Spotted fever group rickettsioses (SFGRs), such as African tick bite fever (ATBF), are among the most commonly diagnosed diseases for ill travelers returning from southern Africa. We summarized demographic, clinical, and diagnostic features of imported SFGR cases in U.S. travelers returning from Africa who had laboratory specimens submitted to the Centers for Disease Control and Prevention. Diagnosis of SFGR was performed by indirect immunofluorescence antibody assay, immunohistochemical staining, polymerase chain reaction (PCR), or culture. Cases were defined as probable SFGR, confirmed SFGR, or confirmed ATBF. Clinical and epidemiological categorical variables were described as counts and proportions; continuous variables were described using geometric mean titers, median, and range. One hundred and twenty-seven patients satisfied laboratory criteria for confirmed or probable SFGR. Fever was the most common symptom (N = 88; 69%), followed by ≥ 1 eschars (N = 70; 55%). Paired serums were submitted for 36 patients (28%); 12 patients (33%) had nonreactive initial serum sample but converted to a titer ≥ 64 with the convalescent sample. Twenty-seven patients (21%) had infection with Rickettsia africae based on PCR analysis of eschar swab (N = 8) or biopsy (N = 23). Fifteen patients had eschar biopsy or swab samples and serum sample(s) submitted together; 9 (60%) had PCR-positive eschar results and nonreactive acute serology. Health-care providers should consider SFGR when evaluating patients for a febrile illness with eschar and compatible foreign travel history. Polymerase chain reaction testing of eschar biopsies or swabs provides a confirmed diagnosis in early stages of disease; eschar swabs or biopsies are an underutilized diagnostic technique.

INTRODUCTION

African tick bite fever (ATBF), caused by infection with the bacterium Rickettsia africae and transmitted by Amblyomma hebraeum or Amblyomma variegatum ticks (Figure 1), is the most commonly diagnosed rickettsial disease among international travelers.1,2 Although the disease is primarily associated with travel to Africa, R. africae has been identified in A. variegatum ticks in other parts of the world, such as the Caribbean.3 Nearly 14% of all returned travelers from sub-Saharan Africa seeking health care are diagnosed with a spotted fever group rickettsiosis (SFGR), and of these infections, most are attributable to R. africae.1 Other tick-borne rickettsial pathogens endemic to the African continent include Rickettsia conorii, Rickettsia aeschlimannii, Rickettsia sibirica mongolitimonae, and Rickettsia monacensis.4 Among patients presenting to GeoSentinel clinics, SFGR is the most common individual diagnosis for ill travelers returning from South Africa and the third most frequently reported diagnosis for travelers returning from Botswana, Lesotho, Mozambique, Namibia, Swaziland, Zimbabwe, or Zambia.5 African tick-bite fever may exceed malaria as the most common vector-borne infection among short-term visitors to southern Africa.6,7 Unlike other well-known tick-borne rickettsioses, such as Rocky Mountain spotted fever (caused by Rickettsia rickettsii) and Mediterranean spotted fever (caused by R. conorii), ATBF is typically a self-limited disease and there are no known deaths attributable to infection with R. africae.2,4 Nonetheless, some patients who do not receive appropriate antibiotic therapy may remain febrile for 1–3 weeks, and in rare cases, the illness may be associated with more severe manifestations that include convalescent-phase asthenia, reactive arthritis, peripheral neuropathy, or myocarditis.2,8,9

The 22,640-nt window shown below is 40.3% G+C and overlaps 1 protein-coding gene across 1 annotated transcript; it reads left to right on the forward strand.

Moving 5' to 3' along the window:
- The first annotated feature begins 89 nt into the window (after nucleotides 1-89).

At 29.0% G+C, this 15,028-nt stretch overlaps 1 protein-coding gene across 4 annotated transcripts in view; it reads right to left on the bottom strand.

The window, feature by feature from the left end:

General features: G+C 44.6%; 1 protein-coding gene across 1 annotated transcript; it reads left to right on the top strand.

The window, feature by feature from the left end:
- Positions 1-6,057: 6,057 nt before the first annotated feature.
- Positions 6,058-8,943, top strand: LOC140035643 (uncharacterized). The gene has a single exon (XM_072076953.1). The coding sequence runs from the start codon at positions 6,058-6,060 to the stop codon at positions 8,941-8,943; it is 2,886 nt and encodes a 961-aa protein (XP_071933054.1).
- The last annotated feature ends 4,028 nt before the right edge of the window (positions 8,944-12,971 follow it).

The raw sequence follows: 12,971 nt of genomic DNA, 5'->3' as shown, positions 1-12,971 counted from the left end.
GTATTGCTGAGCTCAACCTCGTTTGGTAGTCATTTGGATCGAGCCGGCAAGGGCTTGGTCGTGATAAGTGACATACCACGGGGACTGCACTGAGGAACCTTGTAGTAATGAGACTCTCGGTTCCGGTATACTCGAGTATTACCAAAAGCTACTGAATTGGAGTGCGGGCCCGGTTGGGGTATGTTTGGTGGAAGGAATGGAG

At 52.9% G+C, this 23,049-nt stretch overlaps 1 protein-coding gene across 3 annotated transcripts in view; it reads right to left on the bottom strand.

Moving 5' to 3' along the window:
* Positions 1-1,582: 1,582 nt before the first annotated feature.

Figure 1.
Figure 1.

Principal tick vectors of Rickettsia africae. Amblyomma hebraeum female (top left) and male (bottom left). Amblyomma variegatum female (top right) and male (bottom right). All feeding stages (larvae, nymphs, and adults) of both species demonstrate highly aggressive host-seeking behavior and a host is often attacked simultaneously by multiple ticks. Both species are distributed across much of southern Africa, including Botswana, Mozambique, South Africa, Swaziland, and Zimbabwe. The distribution of A. variegatum is even broader and includes most countries of sub-Saharan Africa and eight islands of the Caribbean.2,3 Tick specimens were provided by Lorenza Beati, MD, PhD; images courtesy of James Gathany. This figure appears in color at www.ajtmh.org.

Citation: The American Journal of Tropical Medicine and Hygiene 99, 1; 10.4269/ajtmh.17-0882